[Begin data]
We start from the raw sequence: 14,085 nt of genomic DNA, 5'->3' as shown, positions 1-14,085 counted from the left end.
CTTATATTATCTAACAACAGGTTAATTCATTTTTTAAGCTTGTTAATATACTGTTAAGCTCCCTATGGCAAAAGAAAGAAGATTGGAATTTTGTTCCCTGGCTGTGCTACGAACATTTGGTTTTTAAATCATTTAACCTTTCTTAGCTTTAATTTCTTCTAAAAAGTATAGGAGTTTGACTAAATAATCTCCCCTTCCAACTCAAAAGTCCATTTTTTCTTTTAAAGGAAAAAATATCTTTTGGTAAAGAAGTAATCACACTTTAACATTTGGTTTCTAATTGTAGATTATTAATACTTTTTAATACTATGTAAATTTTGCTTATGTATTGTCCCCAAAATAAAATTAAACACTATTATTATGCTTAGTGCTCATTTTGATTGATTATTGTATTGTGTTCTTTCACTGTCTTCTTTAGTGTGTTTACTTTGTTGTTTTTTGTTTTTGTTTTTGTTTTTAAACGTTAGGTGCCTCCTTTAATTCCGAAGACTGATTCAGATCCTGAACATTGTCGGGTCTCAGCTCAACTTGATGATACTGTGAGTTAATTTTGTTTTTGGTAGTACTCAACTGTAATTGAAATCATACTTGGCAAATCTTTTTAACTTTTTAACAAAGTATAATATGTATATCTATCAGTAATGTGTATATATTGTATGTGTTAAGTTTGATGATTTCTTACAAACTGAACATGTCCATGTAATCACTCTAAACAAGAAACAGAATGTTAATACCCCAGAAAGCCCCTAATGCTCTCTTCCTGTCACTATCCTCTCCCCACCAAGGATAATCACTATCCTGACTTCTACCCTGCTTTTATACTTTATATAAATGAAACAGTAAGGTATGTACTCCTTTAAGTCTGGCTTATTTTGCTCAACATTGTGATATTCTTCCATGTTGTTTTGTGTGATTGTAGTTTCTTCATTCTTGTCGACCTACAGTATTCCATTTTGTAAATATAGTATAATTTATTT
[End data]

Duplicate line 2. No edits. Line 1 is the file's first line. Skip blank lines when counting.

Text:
CTTATATTATCTAACAACAGGTTAATTCATTTTTTAAGCTTGTTAATATACTGTTAAGCTCCCTATGGCAAAAGAAAGAAGATTGGAATTTTGTTCCCTGGCTGTGCTACGAACATTTGGTTTTTAAATCATTTAACCTTTCTTAGCTTTAATTTCTTCTAAAAAGTATAGGAGTTTGACTAAATAATCTCCCCTTCCAACTCAAAAGTCCATTTTTTCTTTTAAAGGAAAAAATATCTTTTGGTAAAGAAGTAATCACACTTTAACATTTGGTTTCTAATTGTAGATTATTAATACTTTTTAATACTATGTAAATTTTGCTTATGTATTGTCCCCAAAATAAAATTAAACACTATTATTATGCTTAGTGCTCATTTTGATTGATTATTGTATTGTGTTCTTTCACTGTCTTCTTTAGTGTGTTTACTTTGTTGTTTTTTGTTTTTGTTTTTGTTTTTAAACGTTAGGTGCCTCCTTTAATTCCGAAGACTGATTCAGATCCTGAACATTGTCGGGTCTCAGCTCAACTTGATGATACTGTGAGTTAATTTTGTTTTTGGTAGTACTCAACTGTAATTGAAATCATACTTGGCAAATCTTTTTAACTTTTTAACAAAGTATAATATGTATATCTATCAGTAATGTGTATATATTGTATGTGTTAAGTTTGATGATTTCTTACAAACTGAACATGTCCATGTAATCACTCTAAACAAGAAACAGAATGTTAATACCCCAGAAAGCCCCTAATGCTCTCTTCCTGTCACTATCCTCTCCCCACCAAGGATAATCACTATCCTGACTTCTACCCTGCTTTTATACTTTATATAAATGAAACAGTAAGGTATGTACTCCTTTAAGTCTGGCTTATTTTGCTCAACATTGTGATATTCTTCCATGTTGTTTTGTGTGATTGTAGTTTCTTCATTCTTGTCGACCTACAGTATTCCATTTTGTAAATATAGTATAATTTATTT